by David Sisler

Philosophers frequently operate under the premise, it's not how good an answer you give, but how good is the question to which you are responding. In other words, what you are asked may be more important than how you answer.

However, there are some basic questions that produce more profound answers than the framers of the questions could ever have imagined. Consider the following question and answer:

Some tourists traveling through New England stopped one day at a local art center. The meadow next to the parking lot was used by a farmer to pasture his cows. When the tourists opened the door of their car to give their dog some fresh air, Rover bolted out of the car, and ran straight for the cows.

Surrounding the pasture was an electric fence - put up by the farmer primarily to keep the cows in. It also served to keep traveling dogs out. The dog hit the electric fence and with a howl of pain, disappeared into the woods.

After an hour of hot pursuit, the dog was back in his owners arms, not completely recovered from his shocking experience. As the owner stuffed the dog into the car, he angrily asked the farmer, "Why didn't you put a warning sign on that fence?!"

The farmer replied, "Well, I would have - if I had known your dog could read."

Good question. Better answer.

With the economy weak, many people are in the job search market. Employment services state that no matter what firm is conducting the interview, there are some basic questions a prospective worker will be asked. You will never be able to answer a "good" interview question with a simple, "Yes" or "No."

You know you will be asked, "What are your strengths?" You can probably answer that one easily. But what if the interviewer says, "What are your weaknesses?" You almost certainly will not get the job if you answer, "I can't think of any."

Another easy question is, "What can you do for us?" You know your strengths; you've researched the firm where you are applying, so you plug yourself into the job. A parallel, but more difficult question is, "What type of boss do you like?" If you answer, "One I see once a year," you probably won't be hired.

When the interviewer says, "Tell me about yourself," you are being asked to give a personal assessment of yourself. It is not an easy job. Can you give a two minute capsule of your life? What would you list first? Your education? Your family? Your professional accomplishments? What the interviewer is asking is, "Who are you, really?"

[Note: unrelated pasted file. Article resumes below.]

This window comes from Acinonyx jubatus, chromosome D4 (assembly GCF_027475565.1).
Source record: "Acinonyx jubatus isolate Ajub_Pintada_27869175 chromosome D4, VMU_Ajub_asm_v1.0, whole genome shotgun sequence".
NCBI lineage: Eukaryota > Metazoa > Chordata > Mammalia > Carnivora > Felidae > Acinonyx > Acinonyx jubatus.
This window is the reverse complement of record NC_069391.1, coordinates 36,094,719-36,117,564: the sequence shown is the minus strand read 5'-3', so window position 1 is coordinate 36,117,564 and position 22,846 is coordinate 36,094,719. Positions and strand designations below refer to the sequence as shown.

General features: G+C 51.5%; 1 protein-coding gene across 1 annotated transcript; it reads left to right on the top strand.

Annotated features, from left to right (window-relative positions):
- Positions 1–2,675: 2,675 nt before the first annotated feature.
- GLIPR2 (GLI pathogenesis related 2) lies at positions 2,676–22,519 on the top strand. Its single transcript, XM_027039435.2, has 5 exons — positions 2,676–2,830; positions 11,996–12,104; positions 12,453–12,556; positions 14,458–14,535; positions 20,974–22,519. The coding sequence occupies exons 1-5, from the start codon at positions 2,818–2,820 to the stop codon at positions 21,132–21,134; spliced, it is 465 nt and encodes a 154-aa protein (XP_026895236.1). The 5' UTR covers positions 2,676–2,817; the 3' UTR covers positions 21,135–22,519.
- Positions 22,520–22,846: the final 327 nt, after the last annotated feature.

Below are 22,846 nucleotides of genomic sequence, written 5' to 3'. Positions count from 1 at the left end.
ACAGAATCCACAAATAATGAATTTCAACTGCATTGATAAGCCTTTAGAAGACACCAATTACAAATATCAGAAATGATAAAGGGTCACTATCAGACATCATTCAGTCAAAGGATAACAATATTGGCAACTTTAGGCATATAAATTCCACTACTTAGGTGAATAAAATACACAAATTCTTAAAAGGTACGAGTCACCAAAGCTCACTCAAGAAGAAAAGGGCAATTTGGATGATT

One day, while traveling in Samaria, Jesus stopped in the middle of a dusty road and asked, "Who am I, really?" The Bible gives no indication what the topic of conversation had been at that moment.

Within the space of a few days, Jesus had miraculous fed over 10,000 people and healed one blind man. Maybe the disciples were reviewing those events and offering speculation, "Who is this man, that he has such power?" Whatever the conversation had been, Jesus focused on the most important question that has ever been asked: "Who do people say I am?"

Popular opinion speculated that Jesus was John the Baptist or Elijah, perhaps even Moses. If that question was asked today, we would say, "a good man," "a great teacher," "a man of unimpeachable character." But none of those are the right answer. They weren't then. They aren't today.

Jesus dismissed the conjecture and asked, "What about you? Who do you say I am?" That is life's ultimate question - who is Jesus? Jesus counted all the answers wrong except one. It was the one offered by Simon Peter: "You are the Christ. The Son of the Living God."

Who is Jesus? That is your question. What is your answer?


Now by arrangement with, you can help the work of MIR Children's Foundation. Click on the logo below, and you will be redirected to their site. MIR will receive a portion of what you spend. It will be used to assist our work with orphans in Russia and Moldova.

In Association with

These commentaries may not be reprinted or republished without permission. Contact if you are an editor or publisher interested in running these editorials.

Copyright 2001 by David Sisler. All Rights Reserved.

Your comment is welcome. Write to me at:

Back to David Sisler's Home Page